I agree that SourceTree has become a pain to use… Stuff is everywhere except where you need it. Also the recent activity is a no-go. It’s the first thing I look at when I go onto a repo’S page. Also, the readme shoud only be hinted at the bottom of the screen and only expand if clicked or on the first visit. You’d guess I know what a repo is for if I visit it everyday. I don’t need the readme anymore. It’s WAY to prominent. The rpository statistics table in its current form is useless. A ridiculous waste of space. And it doesnt even contain the creation date or things like the number of commits of most recent contributer or or or… That aren’t statistics thats a joke. And it’s consuming my space. I know my access level is Addmin. I could see when the last commit was easily enough if the recent activity was more prominent. The language field is mostly useless. Most repositorys consist of several different languages anyway, and I think I kno well enough in what languages the code in a repository I visit daily is written.

      To sum it up:
      * Make the recent activity more prominent.
      * Remove the useless statistics or expand them with more useful information
      *Make the readme less prominent. It’s okay to show it to somebody who hasn’t visited the repo ever or in months. But for everyday viewers / contibuters it’s simply in the way. You could hide it and make it expand on cilck.


  • Vadorequest
    Posted May 20, 2014 at 9:45 am | Permalink

    Something that breaks the “logic” is that when we are on a repository and we go on `source` or `commits`, we are on `all repositories` by default. What I’m expecting is to have a focus on the current repository. Get the `all repositories` thing is okay when I’m coming from the dashboard. This isn’t new or due to this update btw, but that’s weird from my point of view.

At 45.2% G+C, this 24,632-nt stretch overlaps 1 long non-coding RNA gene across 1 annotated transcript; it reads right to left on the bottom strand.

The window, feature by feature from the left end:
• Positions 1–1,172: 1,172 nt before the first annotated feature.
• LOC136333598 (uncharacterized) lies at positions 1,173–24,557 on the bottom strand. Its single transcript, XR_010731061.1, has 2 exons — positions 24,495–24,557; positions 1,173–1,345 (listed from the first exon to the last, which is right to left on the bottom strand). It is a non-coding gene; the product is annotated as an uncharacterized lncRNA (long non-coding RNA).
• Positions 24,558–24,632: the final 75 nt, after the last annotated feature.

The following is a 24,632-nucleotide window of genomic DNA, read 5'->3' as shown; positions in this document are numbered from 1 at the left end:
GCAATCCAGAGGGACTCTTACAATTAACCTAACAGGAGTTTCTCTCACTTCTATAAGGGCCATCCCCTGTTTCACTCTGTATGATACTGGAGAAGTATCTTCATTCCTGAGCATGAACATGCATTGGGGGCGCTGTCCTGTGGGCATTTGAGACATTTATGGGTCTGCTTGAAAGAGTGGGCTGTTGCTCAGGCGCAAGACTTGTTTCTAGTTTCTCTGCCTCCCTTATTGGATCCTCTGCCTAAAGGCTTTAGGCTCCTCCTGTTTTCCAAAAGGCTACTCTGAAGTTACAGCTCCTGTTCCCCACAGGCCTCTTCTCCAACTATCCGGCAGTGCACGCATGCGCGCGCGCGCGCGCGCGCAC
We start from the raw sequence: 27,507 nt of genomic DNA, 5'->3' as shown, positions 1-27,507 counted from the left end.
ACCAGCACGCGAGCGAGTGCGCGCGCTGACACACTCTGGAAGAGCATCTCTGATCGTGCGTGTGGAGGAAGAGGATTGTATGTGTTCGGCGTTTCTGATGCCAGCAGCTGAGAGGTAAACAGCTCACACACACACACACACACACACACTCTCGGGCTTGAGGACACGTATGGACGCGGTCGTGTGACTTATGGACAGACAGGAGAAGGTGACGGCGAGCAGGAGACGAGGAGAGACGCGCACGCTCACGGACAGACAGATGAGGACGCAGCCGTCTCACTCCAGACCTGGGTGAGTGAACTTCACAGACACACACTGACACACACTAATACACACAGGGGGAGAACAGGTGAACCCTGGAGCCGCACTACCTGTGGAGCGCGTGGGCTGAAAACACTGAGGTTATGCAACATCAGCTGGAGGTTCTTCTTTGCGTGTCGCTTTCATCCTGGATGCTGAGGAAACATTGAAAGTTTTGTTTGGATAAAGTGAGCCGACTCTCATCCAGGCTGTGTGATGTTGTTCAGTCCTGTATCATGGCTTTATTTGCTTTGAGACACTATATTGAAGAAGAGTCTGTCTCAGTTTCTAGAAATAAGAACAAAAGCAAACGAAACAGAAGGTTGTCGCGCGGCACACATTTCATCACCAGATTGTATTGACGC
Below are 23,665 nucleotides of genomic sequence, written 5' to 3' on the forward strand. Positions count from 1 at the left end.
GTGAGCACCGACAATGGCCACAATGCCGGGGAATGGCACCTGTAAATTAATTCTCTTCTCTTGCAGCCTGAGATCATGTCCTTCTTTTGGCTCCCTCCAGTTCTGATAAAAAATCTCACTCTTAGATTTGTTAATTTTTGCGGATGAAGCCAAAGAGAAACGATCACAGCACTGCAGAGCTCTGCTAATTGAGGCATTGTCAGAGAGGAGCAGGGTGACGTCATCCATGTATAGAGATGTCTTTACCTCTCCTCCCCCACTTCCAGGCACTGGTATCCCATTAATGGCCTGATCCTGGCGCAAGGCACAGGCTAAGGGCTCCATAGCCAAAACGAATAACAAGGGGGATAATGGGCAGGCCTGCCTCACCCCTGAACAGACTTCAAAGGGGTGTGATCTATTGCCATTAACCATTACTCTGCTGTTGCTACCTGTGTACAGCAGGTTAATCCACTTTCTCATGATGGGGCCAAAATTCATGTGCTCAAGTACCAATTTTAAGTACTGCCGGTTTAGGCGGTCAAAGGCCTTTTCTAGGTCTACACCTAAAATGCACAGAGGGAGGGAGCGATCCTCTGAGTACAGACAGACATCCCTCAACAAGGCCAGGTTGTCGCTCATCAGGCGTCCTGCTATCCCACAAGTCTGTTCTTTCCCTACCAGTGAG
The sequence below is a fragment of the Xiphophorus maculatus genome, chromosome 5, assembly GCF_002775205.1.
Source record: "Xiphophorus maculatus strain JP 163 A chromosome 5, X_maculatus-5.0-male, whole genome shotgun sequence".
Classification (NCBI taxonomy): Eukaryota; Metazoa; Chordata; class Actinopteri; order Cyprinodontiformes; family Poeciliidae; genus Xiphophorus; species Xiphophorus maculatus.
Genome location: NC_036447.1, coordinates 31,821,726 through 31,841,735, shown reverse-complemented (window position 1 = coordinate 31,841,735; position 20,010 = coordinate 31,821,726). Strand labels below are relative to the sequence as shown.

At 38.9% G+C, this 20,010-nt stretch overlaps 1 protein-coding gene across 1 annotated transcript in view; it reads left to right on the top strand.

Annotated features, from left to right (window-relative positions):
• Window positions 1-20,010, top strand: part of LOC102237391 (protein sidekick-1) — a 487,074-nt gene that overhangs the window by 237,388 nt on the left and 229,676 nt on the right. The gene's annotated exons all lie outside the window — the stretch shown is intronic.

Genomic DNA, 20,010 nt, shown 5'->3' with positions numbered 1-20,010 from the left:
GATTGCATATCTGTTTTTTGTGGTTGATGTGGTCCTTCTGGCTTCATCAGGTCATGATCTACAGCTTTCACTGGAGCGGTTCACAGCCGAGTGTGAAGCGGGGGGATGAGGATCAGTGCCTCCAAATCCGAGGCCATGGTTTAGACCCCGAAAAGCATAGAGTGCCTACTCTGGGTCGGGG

• Posted May 20, 2014 at 10:02 am | Permalink

    Cool and everything, but not on a *really* big browser. You get like left half and right half. Also pleeeeease reduce the default font sizes!

  • panoptic
    Posted May 20, 2014 at 10:03 am | Permalink

    I have to agree with what everyone else is chiming in for

    “Recent activity” is the most useful thing, followed by the list of repositories, but that list doesn’t need to be omgxboxhuge, while the list of recent activity *should* be as long and complete as possible.

    Then the giant readme and info tables that seem … bizarre. I get it, you want people to document their projects. Hooray.
    There are better ways of encouraging it than wasting most of my screen.

    This is one of the worst site redesigns I’ve ever seen. It’s like you picked the things that were least relevant to a user and gave them the most space, and the things that are needed the most, and gave them the most space.

  • Seriously...
    Posted May 20, 2014 at 10:14 am | Permalink

    Sorry, but the new layout is really bad. Tiny recent activity on the right? On the dashboard and in my repository? C’mon, you can’t really mean this seriously. Make it at least optional, please!

  • Posted May 20, 2014 at 10:15 am | Permalink

    Thanks for everyone’s feedback on the activity stream (and other bits as well).

    The dashboard’s new focus on repositories is based both on analytics data as well as user testing. That said, we hear you and are going to spend the next few days gathering feedback from everyone so that we can make an informed decision about how to move forward with tweaks based on your suggestions.

    Cheers, Justen — Bitbucket product manager

    • darius
      Posted May 20, 2014 at 3:58 pm | Permalink

      Here is my feedback:

      Can you at least give the option to switch back? I don’t need to see a blown up list of my projects every time I come to the homepage as I know them. Recent activity is the most useful part.

    • Anonymous
      Posted May 27, 2014 at 5:56 pm | Permalink

      It’d be interesting to hear how user testing and analytics added to this decision. Did you a/b? Did the majority of testers state they thought listing projects was more important than timeline? Insight to how big projects (bitbucket) makes decisions is invaluable for us smalltimers.